marc

I recently returned from the HR Summit in Bangalore, India where I gave the opening keynote address around the topic of Learning and Development Strategies for Human Resources Effectiveness. There were more than 450 delegates in attendance and they all had one thing in common – they were looking to advance the standing of their profession and the opportunities of their organisations.

marc

I was recently invited to write an article about developing effective assessments. In fact, I was asked to discuss how to ‘develop assessment tools that even an auditor would be proud of’. Now, it is great that an auditor loves your work, but ultimately the true test of a successful assessment tool is whether it is a good fit for the benchmark standards, the candidate/s and the workplace the competency is to be applied. Moreover, just because it looks good and ticks all the auditor’s boxes, this doesn’t necessarily make it right for all occasions.

marc

On the final day of our recent Learning Leaders Summit, we had a debate which posed the question is success as a Learning Leader about attitude or technique.

marc

Yes and No. In a sense the traditional concept of “teacher” is one which has diminishing impact. The notion of what a teacher is and does is changing and being increasingly replaced and extended by the role of guide and mentor. More than “redundant”, teachers are at risk of becoming irrelevant. No longer are teachers the bastions of knowledge and harbingers of a single, right way of doing things. Moreover, learners are not looking for that structured, linear style of learning either. In a Post-Google world, learners are wired to use networks and search engines to find answers quickly.

marc
One of the most common challenges for trainers is getting the group to refocus and return to their seats after an activity, particularly when this activity has been noisy or ends in bursts of laughter.  Similarly, a lot of time can be lost to the trainer when their group does not return in a timely fashion after a break.  A few months ago we went to our brains trust of training colleagues and former students with the simple question: How do you get your participants back on time? Below is a summary of the best tips we collected: 1. Tune them in!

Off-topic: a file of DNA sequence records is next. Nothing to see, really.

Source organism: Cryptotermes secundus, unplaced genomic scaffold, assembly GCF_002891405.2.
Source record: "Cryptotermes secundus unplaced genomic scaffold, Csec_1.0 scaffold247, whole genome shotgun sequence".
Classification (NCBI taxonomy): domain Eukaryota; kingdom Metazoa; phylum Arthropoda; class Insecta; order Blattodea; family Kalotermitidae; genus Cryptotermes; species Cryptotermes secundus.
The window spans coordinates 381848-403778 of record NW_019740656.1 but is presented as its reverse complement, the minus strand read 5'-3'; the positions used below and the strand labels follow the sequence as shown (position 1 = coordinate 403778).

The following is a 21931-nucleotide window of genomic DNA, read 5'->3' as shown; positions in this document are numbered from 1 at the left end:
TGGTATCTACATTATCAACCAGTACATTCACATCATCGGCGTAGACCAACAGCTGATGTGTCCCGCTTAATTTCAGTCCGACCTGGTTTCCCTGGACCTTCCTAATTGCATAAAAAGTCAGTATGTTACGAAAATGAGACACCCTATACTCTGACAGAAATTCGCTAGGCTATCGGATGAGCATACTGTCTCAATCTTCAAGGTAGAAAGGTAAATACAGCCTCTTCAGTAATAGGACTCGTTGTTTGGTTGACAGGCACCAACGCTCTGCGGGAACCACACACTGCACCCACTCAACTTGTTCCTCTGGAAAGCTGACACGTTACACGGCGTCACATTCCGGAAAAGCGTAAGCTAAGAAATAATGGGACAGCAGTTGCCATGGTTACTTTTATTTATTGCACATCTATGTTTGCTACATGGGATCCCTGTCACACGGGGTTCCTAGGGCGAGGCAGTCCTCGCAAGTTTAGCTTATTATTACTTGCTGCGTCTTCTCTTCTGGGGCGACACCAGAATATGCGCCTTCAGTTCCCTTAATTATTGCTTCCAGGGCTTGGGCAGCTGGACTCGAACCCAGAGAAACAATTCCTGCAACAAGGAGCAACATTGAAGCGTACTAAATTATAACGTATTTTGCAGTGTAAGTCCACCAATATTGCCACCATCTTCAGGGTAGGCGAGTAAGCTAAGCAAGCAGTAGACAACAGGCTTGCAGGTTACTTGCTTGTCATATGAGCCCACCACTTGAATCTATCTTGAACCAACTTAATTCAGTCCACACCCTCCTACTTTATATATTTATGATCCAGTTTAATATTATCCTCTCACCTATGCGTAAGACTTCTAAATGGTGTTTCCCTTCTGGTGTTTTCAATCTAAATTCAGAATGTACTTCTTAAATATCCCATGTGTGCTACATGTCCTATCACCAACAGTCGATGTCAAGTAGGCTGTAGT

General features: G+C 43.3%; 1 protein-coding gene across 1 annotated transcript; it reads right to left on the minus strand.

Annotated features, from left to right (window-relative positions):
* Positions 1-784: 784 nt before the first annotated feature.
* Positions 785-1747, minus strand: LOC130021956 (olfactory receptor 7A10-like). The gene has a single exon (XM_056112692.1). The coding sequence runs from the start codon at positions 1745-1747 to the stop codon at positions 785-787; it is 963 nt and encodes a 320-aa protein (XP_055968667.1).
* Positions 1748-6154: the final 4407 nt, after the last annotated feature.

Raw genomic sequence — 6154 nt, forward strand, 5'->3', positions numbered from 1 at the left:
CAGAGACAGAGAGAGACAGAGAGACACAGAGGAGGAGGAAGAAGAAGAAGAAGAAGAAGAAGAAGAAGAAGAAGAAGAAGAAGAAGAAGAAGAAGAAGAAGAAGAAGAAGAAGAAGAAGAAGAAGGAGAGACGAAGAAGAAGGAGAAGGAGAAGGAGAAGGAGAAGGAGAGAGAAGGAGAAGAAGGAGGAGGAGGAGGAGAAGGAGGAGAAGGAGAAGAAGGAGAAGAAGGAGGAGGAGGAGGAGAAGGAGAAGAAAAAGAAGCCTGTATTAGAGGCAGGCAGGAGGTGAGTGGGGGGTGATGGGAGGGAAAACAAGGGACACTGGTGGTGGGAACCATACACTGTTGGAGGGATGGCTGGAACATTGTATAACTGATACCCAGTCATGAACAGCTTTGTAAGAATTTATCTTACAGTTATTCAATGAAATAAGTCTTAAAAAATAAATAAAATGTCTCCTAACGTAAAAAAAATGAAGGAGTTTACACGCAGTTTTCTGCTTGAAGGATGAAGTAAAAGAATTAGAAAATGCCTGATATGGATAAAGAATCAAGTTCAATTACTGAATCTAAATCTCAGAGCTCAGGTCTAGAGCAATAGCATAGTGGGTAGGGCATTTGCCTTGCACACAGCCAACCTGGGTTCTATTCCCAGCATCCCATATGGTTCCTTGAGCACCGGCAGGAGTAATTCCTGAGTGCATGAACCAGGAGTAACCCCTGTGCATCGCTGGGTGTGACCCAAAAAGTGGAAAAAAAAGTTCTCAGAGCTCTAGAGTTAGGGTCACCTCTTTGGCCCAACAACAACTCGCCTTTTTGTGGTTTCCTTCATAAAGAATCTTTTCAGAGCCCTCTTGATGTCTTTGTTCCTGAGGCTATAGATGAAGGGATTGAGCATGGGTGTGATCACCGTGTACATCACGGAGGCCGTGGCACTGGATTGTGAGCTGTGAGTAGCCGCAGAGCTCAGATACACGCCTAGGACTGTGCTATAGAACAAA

marc
Perhaps I have been watching too much late night television, but recently I have come to the conclusion that there are a lot of things that trainers can learn from stand- up comedians. As a result, I have compiled a list of advice that I think crosses over well: 1.Know your audience.
marc
Last week I attended the ASTD International Conference in Orlando, Florida and was lucky enough to catch the last public presentation from Donald Kirkpatrick. He is someone who has had such a profound effect on our industry and I thought his contribution was worth reflecting on this month.
marc

Whist I normally write about the challenges facing practitioners in the vocational education space, I thought it wise to review the student experience before they reach us and the baggage they may bring from their school experience. I think there are implications for us, if we have a disaffected group graduating into our learning environments and feel the timing is right to discuss some of these issues here. I continue to be troubled by our school system that is high on pursuit of excellence rhetoric, but has internal systems which actively work against teachers who perform exceptionally.

marc

I continue to be amazed at how little preparation seems to go into presentations. Outside of our training and assessment space, I do get an opportunity to see a range of presentations via conferences and workshops and whilst the presenters tend to have good subject matter knowledge they seem to lack an ability to plan for an effective transfer of this. Therefore, I thought it was timely to share my seven easy steps for success when session planning.

marc

As I sit silently in a self-made lock down to complete my latest book about training games, I thought I would take a break and consider the wider process of becoming published.

More and more, educational institutions are asking for staff to contribute to their professional development through scholarly activities such as conducting research, presenting papers at conferences or having articles accepted for publication. The question we get a lot from our students is “how do we get ourselves published, the first time?”

Here are some hints:

Pages


Fatal error: view::destroy(): The script tried to execute a method or access a property of an incomplete object. Please ensure that the class definition "views_plugin_display_system" of the object you are trying to operate on was loaded _before_ unserialize() gets called or provide an autoloader to load the class definition in /home/customer/www/marcratcliffe.com.au/public_html/sites/all/modules/views/includes/view.inc on line 2043